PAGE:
The cafe is seasonal mostly and shuts up shop for the worst months of winter. As those months approach and the mountain weather closes in, customers become scarcer. On just such a day I have sat on my side of the partition, working or gazing out of the window at a thick cloud snaking over the hill and down into the valley, reducing the view to a few yards, while the girls in the cafe, having a break and chatting cheerfully, suddenly go silent. It is beautifully eerie, and I have witnessed it many times, with otherwise garrulous customers, too. Another sight I’ve been lucky enough to see when out walking as the hill fog bellies up the fells like a rapid tide and everything falls silent before it—a short-eared owl sometimes “surfs” ahead of the fog, silently hunting.
Would you say that the form of this poem is influenced by the landscape in which you live?
Yes, since coming to live in this wilderness I’ve noticed that the poems increasingly reflect the sparseness of this apparently featureless landscape. Or at least a landscape without many vertical features. It’s a truism to say that in an “empty” landscape the eye and mind assume a different sense of measure. The savage relentless beauty of it, hills just roll on ahead of you, and the sky laid out above. There’s a form to that: “I accrete—lichen to limestone/sphagnum to peat.”
Although in the North Pennines it is not difficult to get lost and die of exposure somewhere, the well-prepared hiker can walk for days and then find civilization, so it is nothing to compare with the vast, empty spaces of continental countries. But it remains, and has been described as, the last wilderness in England. It provides an opportunity to experience solitude and the raw elements, even to get lost or caught in a whiteout and perish. It is possible to encounter danger and a frequently changing and extreme beauty at the same time. The Romantic experience, perhaps—and Casper David Friedrich’s Wanderer above the Sea of Fog occasionally suggests itself. The almost constant winds so intrigue me that I’ve taken the Romantic experience even further by persuading a friend, the writer and musician Rebecca Sharp, to bring her Celtic harp out onto the fells with me to let the winds play the instrument while I recorded it.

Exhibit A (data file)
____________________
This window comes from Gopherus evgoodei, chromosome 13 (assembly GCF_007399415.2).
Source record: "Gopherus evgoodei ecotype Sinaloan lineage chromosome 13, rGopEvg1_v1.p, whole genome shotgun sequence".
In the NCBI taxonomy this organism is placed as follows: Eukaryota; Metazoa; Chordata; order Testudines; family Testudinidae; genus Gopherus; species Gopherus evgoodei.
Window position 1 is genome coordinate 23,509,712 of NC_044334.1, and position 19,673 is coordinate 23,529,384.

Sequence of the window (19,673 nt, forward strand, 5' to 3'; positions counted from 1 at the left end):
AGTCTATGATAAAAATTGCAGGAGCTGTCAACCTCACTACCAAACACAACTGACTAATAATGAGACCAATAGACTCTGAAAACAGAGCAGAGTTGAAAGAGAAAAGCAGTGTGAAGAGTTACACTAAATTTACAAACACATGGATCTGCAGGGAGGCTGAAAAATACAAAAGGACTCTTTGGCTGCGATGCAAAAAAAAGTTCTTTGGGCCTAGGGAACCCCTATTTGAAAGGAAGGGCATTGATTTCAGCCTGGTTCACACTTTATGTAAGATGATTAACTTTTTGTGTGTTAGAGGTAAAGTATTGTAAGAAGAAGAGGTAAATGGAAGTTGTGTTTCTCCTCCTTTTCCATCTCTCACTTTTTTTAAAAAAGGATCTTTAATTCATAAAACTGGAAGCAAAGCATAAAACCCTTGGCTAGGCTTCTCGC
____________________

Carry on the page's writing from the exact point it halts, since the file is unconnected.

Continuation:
In your part of the world, do the lark and merlin actually communicate with each other? Are they somehow symbiotic?
They are only symbiotic in the sense of predator and prey. Each spring I rejoice when the skylarks return because I can enjoy their liquid song and at the same time know that their presence will also bring back the merlin. It is grimly elating to witness a falcon chasing its prey, twisting and turning after each maneuver the smaller bird makes in its flight for life—sometimes singing as it goes. Something foolhardy and heroic in that. I have made several recordings of skylarks singing in fierce gales—nothing seems to keep them quiet.
But no, they don’t communicate with each other.
Why do you say that the pleasure of water is “unwritten?”
Nothing profound—it’s something of a black joke, as I’m toying with my mortality. If I didn’t die before writing the unwritten I’d live forever—like those images of Escher’s hands. A kind of jokey Hell. However, the laugh is a hollow one, and after a pause or space I “take up the task eternal” because I would like to be able to write a poem that expresses, to my satisfaction, the joy to be derived from water and a contemplation of what it is. A vain ambition.